She looked away. “Three hours.”
“That’s what I thought. You need to sleep! Better no doctor at all than one who can’t keep her drugs straight.”
Nadeshiko winced. “Mizrahi–“
“Aren’t gods. You may need less sleep, but you still need sleep.”
“And I’m getting enough!” she insisted. “Now get out of my way and let me treat my patient.”
“No.” Viri attached the Propanofil to a nozzle on the patient’s IV, and watched a moment to make sure it was dripping properly into the stream. “There are two possibilities here, doctor. Either you’re entirely incompetent, which we both know isn’t true, or you’re slipping because of tiredness. Which do you prefer?”
“I made a mistake,” she said. “People make mistakes. Don’t tell me you’re not tired, too.”
“I am,” he said. “But I know I’ll save more lives on a good night’s sleep than I could by working myself into exhaustion. You seem to be having a hard time learning that.”
“Fine,” she said. “I’ll try to sleep more. Now I have to check up on patients.”
Viri shook his head. “No, Nadeshiko. You’re taking the week off, starting now. The supplies should be here today, so I won’t really need you for a few days. You can go back to town with the deliveryman, sleep in your own bed for a couple of nights, come back fresh when we start running low on nanomachines.”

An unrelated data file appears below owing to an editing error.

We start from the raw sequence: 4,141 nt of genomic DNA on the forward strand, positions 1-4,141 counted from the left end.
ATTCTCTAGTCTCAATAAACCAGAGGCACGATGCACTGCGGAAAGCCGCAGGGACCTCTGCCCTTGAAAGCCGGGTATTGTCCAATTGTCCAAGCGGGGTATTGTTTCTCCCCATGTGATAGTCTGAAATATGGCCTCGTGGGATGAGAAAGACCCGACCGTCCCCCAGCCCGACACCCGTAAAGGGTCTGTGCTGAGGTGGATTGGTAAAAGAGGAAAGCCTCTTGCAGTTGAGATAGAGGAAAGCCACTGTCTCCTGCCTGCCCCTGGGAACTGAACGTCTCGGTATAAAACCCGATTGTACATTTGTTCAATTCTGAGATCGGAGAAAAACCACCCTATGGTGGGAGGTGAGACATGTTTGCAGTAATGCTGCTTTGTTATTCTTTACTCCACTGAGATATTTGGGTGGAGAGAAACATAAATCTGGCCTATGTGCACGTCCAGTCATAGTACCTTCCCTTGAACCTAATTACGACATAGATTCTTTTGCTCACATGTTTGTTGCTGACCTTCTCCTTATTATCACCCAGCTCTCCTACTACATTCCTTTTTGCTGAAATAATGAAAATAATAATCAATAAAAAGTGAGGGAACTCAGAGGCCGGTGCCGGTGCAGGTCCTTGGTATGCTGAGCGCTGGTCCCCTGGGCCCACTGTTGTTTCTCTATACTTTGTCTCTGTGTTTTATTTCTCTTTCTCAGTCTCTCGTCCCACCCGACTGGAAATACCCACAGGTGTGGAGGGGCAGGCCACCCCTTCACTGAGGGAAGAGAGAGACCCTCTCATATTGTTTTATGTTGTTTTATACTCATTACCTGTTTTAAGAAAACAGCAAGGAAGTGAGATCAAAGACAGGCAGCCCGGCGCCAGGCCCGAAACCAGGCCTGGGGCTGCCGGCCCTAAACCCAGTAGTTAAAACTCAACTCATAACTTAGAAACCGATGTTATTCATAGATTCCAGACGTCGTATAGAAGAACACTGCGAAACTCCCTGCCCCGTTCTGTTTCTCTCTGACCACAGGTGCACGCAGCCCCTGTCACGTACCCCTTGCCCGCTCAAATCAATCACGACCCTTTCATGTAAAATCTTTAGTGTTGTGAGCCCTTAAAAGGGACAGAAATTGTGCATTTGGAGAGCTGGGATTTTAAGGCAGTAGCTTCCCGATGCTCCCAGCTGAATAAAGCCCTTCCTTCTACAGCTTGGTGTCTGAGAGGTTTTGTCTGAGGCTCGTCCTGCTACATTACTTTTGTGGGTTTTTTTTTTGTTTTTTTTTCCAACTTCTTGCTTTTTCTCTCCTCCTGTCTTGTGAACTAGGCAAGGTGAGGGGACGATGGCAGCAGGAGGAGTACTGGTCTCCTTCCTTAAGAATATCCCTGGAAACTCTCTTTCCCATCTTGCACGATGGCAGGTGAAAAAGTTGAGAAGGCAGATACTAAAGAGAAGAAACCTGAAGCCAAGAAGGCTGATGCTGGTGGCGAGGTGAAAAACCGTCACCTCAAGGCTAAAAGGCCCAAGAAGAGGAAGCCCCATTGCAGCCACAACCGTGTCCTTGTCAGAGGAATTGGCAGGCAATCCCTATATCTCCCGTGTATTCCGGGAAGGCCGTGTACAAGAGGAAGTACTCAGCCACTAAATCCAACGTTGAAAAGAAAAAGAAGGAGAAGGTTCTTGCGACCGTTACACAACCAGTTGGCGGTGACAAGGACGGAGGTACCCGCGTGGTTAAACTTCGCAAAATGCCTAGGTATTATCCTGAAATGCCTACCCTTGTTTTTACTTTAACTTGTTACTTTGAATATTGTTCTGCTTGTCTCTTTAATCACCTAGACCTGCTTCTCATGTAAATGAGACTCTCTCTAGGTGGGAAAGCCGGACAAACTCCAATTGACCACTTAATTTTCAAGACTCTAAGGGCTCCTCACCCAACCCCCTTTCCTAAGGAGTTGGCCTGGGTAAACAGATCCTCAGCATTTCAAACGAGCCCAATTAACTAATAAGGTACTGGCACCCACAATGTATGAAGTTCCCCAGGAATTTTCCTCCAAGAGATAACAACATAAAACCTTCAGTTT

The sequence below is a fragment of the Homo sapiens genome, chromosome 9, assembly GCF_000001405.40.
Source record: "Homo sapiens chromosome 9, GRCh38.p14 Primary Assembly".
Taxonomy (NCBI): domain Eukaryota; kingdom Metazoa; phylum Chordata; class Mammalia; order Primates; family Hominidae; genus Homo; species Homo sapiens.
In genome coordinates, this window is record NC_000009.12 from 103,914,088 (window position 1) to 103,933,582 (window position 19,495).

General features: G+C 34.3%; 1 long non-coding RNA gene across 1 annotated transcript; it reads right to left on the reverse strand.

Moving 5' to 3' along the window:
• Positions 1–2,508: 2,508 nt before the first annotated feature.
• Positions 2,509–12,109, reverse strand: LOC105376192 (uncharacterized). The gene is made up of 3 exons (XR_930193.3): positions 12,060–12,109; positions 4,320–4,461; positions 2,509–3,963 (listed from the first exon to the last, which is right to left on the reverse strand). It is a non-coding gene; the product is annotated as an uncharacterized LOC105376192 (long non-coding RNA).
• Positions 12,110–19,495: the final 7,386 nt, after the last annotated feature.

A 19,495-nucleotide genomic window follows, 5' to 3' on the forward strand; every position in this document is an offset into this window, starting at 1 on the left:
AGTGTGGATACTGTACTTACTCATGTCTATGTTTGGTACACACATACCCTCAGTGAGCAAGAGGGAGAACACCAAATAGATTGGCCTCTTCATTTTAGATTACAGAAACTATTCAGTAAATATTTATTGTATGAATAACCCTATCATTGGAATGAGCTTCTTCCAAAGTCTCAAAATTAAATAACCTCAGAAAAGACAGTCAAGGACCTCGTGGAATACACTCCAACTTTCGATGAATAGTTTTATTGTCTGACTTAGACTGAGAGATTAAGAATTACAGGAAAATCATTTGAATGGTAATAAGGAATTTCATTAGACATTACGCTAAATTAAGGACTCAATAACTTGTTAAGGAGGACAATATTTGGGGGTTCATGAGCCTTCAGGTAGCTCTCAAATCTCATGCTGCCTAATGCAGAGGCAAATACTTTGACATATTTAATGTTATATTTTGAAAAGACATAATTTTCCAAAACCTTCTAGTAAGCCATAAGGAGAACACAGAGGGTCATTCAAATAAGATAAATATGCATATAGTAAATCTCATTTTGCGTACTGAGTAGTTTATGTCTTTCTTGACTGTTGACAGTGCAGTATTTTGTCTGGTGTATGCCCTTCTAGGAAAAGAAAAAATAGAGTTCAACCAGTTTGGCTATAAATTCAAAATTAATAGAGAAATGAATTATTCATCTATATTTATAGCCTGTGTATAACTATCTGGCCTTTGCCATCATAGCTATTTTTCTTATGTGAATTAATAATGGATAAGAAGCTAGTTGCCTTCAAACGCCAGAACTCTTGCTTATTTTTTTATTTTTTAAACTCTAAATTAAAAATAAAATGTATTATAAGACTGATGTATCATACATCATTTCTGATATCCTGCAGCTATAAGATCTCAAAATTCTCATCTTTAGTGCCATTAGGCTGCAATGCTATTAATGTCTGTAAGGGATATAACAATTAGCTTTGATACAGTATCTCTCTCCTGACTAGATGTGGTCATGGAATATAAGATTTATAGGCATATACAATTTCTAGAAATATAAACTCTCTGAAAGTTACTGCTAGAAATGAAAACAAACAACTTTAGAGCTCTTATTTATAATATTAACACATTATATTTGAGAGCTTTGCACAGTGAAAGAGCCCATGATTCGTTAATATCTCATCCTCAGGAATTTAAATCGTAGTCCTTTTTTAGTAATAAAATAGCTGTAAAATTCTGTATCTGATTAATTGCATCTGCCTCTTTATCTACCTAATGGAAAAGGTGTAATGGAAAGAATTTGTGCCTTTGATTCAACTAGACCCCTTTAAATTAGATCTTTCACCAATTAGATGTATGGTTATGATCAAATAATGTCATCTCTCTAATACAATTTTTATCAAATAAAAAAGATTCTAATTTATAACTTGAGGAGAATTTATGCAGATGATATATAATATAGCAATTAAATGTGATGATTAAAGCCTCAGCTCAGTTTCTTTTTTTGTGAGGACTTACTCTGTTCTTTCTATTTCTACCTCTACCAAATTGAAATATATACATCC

“You can’t make me do that.”
Viri sighed. “Yes, I can. Go to the gate and see if the deliveryman’s here yet. If I hear of you touching a patient, you’re fired.”
For the second time that morning, Nadeshiko fought to deactivate her tear ducts. It was getting harder. Exhaustion pulled at every cell in her body, despite all her best efforts to fight it down. She wanted to scream at Viri, to tear him apart. Didn’t he understand that people were dying? What if somebody she could have saved died while she was gone?
“Fine,” she said, and slumped. “I’ll go. I’ll be back Saturday.”
“Good,” he said. “Get some sleep, and some exercise, and eat something fresh.”
“Yeah,” she said. She left the building, little more than a shack, and walked out into the harsh mid-morning sunlight. Finally alone, she shrieked her frustration at the sky.
It wasn’t supposed to be like this. She came to Bethel full of hope and pride. She’d seen herself, Scientia-trained, amazing the other doctors with her ability to heal these poor patients. She would save lives, heal the sick, and by the time her two-year stint was up, the refugee camp would be empty, everybody healed and home.
What a little idiot she’d been.